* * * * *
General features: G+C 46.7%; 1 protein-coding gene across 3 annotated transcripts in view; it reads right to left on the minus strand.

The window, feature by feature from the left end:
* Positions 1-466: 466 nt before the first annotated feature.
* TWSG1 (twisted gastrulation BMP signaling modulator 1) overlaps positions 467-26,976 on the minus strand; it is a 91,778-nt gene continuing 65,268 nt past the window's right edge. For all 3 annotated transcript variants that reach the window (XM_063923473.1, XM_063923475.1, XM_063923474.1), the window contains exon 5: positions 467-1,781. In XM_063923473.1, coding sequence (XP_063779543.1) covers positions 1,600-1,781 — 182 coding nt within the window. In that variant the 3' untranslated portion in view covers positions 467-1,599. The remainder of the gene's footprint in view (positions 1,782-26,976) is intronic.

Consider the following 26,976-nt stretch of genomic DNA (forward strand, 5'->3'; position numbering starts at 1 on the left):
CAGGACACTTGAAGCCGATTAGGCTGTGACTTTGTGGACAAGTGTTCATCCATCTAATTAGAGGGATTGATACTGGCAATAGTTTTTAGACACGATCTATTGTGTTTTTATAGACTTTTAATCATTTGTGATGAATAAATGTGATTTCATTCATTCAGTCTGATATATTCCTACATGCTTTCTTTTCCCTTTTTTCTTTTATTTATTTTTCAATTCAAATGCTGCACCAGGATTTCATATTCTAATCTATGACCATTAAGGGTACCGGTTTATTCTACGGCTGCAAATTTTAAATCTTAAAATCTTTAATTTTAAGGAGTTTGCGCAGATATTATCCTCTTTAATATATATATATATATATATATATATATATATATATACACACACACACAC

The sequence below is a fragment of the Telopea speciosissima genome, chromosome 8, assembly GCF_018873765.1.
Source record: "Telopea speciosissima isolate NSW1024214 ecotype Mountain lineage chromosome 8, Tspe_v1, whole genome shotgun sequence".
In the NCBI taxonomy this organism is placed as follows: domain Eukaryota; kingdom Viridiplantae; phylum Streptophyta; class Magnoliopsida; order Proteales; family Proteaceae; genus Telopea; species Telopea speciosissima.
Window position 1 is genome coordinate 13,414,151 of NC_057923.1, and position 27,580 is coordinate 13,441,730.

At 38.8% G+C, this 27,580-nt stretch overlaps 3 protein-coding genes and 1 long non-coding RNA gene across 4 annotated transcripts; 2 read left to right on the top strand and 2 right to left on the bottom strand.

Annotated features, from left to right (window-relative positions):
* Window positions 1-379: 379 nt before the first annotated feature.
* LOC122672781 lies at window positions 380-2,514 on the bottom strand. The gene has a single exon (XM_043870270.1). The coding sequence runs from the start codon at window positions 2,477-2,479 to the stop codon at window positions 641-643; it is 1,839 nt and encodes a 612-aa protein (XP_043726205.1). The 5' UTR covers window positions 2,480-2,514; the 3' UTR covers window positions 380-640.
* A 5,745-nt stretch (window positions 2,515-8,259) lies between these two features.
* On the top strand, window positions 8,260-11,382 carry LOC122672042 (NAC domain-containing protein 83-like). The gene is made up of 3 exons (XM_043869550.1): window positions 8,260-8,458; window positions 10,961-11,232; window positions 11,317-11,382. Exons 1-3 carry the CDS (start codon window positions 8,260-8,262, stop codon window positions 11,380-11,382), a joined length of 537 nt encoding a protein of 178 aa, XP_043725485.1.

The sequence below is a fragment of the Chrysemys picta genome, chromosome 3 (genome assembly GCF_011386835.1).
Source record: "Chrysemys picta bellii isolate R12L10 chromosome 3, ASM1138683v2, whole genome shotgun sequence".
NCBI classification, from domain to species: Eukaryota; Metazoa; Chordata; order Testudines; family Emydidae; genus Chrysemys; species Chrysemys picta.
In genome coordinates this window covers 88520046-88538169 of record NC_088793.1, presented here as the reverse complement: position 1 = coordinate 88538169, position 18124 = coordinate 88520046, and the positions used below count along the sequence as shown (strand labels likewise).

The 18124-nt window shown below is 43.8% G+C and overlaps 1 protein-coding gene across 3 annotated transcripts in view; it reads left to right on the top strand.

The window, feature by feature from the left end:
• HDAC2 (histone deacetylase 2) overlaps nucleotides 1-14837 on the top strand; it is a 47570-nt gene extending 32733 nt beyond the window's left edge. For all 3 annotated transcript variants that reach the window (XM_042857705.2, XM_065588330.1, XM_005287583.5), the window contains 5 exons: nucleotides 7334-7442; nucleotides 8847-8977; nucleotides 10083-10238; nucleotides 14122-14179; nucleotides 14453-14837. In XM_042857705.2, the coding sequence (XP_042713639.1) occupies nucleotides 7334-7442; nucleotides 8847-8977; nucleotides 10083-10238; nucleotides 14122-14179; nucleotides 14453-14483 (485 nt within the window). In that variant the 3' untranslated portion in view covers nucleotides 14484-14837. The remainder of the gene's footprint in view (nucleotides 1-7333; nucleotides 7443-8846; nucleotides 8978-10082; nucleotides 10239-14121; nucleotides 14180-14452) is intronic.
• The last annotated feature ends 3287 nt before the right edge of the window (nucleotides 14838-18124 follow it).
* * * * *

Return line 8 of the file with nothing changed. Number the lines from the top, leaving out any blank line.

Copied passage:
Source record: "Telopea speciosissima isolate NSW1024214 ecotype Mountain lineage chromosome 8, Tspe_v1, whole genome shotgun sequence".